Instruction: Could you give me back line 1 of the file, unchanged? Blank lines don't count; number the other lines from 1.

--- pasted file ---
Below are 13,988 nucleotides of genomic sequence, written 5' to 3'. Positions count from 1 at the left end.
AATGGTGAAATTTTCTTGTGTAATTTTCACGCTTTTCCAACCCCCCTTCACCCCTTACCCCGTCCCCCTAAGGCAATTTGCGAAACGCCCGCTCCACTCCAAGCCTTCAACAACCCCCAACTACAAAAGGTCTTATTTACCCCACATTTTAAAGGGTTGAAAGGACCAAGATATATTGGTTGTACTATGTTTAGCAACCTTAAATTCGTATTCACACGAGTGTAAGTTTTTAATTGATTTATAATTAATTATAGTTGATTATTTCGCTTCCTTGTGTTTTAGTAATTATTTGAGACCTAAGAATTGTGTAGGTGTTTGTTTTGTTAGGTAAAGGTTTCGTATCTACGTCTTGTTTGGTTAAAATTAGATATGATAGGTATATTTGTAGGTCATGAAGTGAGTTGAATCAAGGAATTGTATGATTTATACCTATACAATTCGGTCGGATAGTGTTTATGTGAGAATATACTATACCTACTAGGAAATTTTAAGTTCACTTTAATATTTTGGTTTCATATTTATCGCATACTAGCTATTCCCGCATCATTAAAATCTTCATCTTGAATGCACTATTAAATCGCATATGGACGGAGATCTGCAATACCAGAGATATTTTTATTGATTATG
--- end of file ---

Below are 13,988 nucleotides of genomic sequence, written 5' to 3'. Positions count from 1 at the left end.